Calling all moose

In the arctic stillness, on the far side of the river, an unmistakable racket echoed in the bright afternoon: the thrashing of a bull moose stripping velvet off his antlers and honing his moves, prepping for the rut.

The Arctic Refuge remains an unspoiled American treasure—for now [by E. Donnall Thomas jr.] “Here still survives one of Planet Earth’s own works of art. This one symbolizes freedom.” —Lowell Sumner National Park Service biologist, 1953 I will never forget the first time I dipped my toe in the Arctic Ocean. Despite the early August date, a mountain snowstorm had kept us grounded on Barter Island at the beginning of a Brooks Range sheep hunt. Since we were hunting with longbows, the smart money was on the sheep. With nothing else to do while we waited for the weather to clear, I wandered up to the local medical clinic. A young physician with several years of experience in Native communities, I was able to give the friendly staff some advice on their new ER equipment. Then I headed to the beach. Although I’d spent time on six of the seven…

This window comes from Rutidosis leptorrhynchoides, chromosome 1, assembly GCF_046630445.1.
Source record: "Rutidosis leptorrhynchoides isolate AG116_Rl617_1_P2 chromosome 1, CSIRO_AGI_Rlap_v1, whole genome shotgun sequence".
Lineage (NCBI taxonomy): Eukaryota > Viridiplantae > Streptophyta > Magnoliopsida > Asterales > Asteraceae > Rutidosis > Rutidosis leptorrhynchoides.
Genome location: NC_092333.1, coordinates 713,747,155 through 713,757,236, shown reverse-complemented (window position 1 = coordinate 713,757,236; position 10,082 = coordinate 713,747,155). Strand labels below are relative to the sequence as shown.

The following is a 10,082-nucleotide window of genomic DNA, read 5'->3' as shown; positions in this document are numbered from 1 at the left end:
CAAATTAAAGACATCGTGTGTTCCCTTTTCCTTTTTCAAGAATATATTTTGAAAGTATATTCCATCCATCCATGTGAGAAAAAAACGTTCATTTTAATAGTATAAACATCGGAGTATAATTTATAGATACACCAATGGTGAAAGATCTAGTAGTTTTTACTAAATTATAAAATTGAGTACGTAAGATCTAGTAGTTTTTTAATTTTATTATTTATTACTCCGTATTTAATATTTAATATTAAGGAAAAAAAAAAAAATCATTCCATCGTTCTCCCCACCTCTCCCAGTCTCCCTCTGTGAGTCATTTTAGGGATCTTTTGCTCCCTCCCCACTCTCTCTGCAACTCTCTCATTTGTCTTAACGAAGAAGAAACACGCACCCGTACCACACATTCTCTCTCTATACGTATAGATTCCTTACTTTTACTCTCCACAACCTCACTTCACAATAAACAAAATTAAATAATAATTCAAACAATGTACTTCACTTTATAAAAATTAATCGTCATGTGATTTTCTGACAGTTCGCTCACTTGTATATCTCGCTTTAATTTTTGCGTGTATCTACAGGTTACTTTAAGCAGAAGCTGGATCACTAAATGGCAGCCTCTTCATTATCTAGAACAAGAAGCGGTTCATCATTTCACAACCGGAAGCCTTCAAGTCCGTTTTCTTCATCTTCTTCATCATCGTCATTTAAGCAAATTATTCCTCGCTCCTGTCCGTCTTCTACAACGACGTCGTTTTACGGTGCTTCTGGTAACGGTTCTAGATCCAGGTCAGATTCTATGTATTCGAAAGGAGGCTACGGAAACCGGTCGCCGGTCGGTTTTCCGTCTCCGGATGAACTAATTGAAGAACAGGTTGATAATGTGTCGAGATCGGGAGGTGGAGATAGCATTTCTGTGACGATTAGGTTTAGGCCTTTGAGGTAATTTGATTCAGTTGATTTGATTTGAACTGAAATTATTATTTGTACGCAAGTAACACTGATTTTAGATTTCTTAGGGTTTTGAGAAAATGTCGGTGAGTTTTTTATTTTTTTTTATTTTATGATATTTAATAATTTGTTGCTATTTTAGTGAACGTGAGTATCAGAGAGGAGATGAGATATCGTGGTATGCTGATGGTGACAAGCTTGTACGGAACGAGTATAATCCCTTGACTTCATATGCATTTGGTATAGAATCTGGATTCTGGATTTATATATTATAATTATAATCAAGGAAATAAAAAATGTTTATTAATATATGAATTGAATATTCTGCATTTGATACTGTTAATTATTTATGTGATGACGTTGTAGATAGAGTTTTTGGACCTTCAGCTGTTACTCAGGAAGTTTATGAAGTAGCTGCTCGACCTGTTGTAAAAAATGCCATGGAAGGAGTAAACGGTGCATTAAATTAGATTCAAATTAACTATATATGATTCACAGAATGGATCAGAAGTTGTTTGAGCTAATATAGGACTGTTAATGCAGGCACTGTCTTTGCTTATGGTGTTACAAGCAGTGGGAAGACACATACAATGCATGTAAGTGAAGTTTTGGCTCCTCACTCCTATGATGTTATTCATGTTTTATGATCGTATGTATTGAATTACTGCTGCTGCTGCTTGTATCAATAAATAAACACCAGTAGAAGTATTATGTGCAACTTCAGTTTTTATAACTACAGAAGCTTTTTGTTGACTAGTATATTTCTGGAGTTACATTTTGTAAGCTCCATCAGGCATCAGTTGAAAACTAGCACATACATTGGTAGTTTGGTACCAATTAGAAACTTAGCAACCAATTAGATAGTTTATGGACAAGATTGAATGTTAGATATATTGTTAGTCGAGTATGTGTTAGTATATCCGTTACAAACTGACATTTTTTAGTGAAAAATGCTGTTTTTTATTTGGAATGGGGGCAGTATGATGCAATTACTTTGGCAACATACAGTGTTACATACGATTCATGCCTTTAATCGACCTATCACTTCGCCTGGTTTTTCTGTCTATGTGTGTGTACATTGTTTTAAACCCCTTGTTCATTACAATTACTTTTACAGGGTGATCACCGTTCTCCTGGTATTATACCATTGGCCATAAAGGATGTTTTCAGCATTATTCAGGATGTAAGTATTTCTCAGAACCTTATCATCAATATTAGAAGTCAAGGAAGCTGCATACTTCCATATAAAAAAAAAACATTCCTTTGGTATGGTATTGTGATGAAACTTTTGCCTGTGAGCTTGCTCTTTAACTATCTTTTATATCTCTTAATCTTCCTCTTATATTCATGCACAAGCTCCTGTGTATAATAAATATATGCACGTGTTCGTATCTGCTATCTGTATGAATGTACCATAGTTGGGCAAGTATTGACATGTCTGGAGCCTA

I started back toward camp in lengthening shadows. With the slippery going along that narrow, loose-cobbled beach near the Hubbard Glacier, I was focused more on my feet than the brushy cut bank a few yards to my right. Weaving toward the bank to get around a scattering of boulders, I glanced through a break in the alders, up into the eyes of a female grizzly and her yearling cub.